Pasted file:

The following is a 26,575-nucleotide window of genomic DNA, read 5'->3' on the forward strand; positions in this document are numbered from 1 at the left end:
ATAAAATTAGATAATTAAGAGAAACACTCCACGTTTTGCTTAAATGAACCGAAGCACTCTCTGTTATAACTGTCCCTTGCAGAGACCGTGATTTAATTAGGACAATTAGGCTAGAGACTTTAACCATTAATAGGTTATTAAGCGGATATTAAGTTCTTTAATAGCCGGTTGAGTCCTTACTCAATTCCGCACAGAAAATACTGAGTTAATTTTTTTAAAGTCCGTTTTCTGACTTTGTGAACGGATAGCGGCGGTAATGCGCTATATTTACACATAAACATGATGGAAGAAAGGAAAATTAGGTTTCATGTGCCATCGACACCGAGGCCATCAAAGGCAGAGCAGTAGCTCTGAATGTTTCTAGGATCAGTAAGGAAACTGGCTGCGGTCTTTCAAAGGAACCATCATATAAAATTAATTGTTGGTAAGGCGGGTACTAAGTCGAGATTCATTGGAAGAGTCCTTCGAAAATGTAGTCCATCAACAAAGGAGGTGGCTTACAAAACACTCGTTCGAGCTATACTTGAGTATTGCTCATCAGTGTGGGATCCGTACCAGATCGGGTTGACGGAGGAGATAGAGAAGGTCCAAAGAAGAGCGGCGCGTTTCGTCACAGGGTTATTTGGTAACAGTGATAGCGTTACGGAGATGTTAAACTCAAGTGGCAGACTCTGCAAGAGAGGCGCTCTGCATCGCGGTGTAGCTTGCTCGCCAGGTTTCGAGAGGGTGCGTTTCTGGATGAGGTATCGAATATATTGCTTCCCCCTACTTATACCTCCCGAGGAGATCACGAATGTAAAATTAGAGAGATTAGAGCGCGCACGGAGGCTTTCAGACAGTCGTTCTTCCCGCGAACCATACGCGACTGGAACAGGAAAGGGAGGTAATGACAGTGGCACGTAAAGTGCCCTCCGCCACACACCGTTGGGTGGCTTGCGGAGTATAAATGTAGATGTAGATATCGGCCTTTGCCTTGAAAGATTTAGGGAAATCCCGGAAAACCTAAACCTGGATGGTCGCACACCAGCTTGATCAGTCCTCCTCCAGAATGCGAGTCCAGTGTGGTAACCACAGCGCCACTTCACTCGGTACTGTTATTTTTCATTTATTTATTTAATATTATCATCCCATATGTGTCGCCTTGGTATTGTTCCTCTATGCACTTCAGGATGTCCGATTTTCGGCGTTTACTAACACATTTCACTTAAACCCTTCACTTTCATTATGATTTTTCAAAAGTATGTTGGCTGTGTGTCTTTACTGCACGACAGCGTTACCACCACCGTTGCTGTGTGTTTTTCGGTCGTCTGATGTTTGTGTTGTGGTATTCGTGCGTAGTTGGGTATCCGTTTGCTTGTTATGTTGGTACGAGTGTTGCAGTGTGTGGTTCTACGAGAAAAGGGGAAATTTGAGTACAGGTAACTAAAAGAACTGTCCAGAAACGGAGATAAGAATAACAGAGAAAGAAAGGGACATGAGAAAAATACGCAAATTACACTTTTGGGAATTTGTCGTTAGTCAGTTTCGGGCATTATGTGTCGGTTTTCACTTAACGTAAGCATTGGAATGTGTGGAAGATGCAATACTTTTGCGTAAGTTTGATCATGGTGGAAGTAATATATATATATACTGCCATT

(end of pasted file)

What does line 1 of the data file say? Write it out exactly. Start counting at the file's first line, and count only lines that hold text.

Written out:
The following is a 26,575-nucleotide window of genomic DNA, read 5'->3' on the forward strand; positions in this document are numbered from 1 at the left end: